I like this project, but unlike on PPW, the residents in this case have very rational, albeit completely self-interested, concerns. It certainly would be much more difficult to access the curb if there was a busway there. Many older folks cannot walk long distances and must catch cabs to go anywhere. Also, some traffic would be rerouted to neighboring streets which is understandably undesirable. Convincing all these people that change would make things better is the job of livable streets advocates and the job of the DOT. It seems that we could do a much better job in that regard.

  • As the New York Post continues its increasingly tedious assault on pedestrians and crosstown transit riders…

    …Streetsblog continues its increasingly tedious assault on cyclists.

    there is nothing similar about these two streets — pre-design, post-design, or otherwise. the Fulton Street Mall, for instance, is a mall — not a motorway. it’s still dominated by gargantuan buses, ruining the potential atmosphere, but at least it doesn’t also have an additional two motorized lanes for high-speed car traffic.

    additionally, the Fulton Street Mall is disastrously ugly. which is why they’re going to spend $15 Million to try to make the place look decent.

    as far as the lack of curbside parking — just take a look at the Bing Street View — SUVs, Fedex and UPS trucks — all parked on the ‘sidewalk’ — to the extent that you can actually call it a sidewalk.

    and tho bikes may officially be legally banned from the Fulton Street Mall, bikes can still find a way to use it because the street is so narrow, doesn’t have speed-inducing concrete barriers to separate motorized traffic moving in opposite directions from each other, which increases ‘friction’, and causes them all to slow down a be a bit more careful. the bus bunching also allows cyclists to escape the ire of entitled and angry bus and truck drivers.

    the narrower street also allows pedestrians to cross the street at will, again increasing friction, and causing all street traffic to slow and keep the street somewhat sane. none of this would be true on the 34th Street Motorway.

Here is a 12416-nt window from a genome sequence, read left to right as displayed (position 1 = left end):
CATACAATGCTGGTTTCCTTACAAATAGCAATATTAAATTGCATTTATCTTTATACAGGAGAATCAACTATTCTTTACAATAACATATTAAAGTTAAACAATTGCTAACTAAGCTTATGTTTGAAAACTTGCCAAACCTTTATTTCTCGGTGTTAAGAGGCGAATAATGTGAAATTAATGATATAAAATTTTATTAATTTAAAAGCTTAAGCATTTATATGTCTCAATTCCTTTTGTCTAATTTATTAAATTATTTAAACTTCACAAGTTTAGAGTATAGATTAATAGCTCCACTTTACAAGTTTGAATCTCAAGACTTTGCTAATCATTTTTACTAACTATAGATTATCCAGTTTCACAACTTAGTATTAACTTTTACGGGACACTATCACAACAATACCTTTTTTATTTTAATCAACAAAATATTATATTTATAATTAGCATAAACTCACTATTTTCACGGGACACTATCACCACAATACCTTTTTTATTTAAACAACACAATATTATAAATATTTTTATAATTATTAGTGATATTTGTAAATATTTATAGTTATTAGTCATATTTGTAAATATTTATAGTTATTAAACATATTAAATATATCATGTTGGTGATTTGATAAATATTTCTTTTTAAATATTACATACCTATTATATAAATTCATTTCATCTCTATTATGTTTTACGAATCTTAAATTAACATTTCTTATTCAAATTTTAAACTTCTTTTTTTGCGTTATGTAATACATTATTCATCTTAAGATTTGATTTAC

the reason people still come to Fulton Street is for many reasons, but one is because the street benefits from untold city subsidies which just concentrates commercial activity on this street instead of spreading it more evenly around Brooklyn. which is why people say they can only find certain things at the Fulton Street Mall — of course — businesses aren’t stupid — if the city government sets up a gravy train of subsidies, those corporate businesses are going to flock there. independently-owned and run stores? forget about it — this Mall, like most others like it, will always be dominated by big, commercial retailers with political connections. we don’t need to talk about the Walmart-ization of worker rights, pay, benefits, etc. that results from these subsidized malls.

    the answer? of course, it’s the same as it ever way — allow pedestrians, allow bikes, in that priority order. if you do this, you have a shot of creating a decent and just society. more, prioritize non-motorized transport over motorized, always, and you’ll have a shot at keeping New York City above the waterline — not an insignificant consideration.

  • tacony palmyra

    Huh? Peter, Fulton Mall has a bunch of independently-owned and run businesses.

    If you want to compare another street in NYC with Fulton Mall, the best contender would be 125th Street. It has an extremely similar mix of businesses, AND crosstown buses that travel slower than walking speed most of the day.

  • Jeffrey Hymen

    I don’t get paragraph three. First you’re quoting an author about what happened in the 1960s, then there is a reference to the Downtown Brooklyn Partnership, which was formed in the 21st century. Or was there another group by the same name 50 years ago?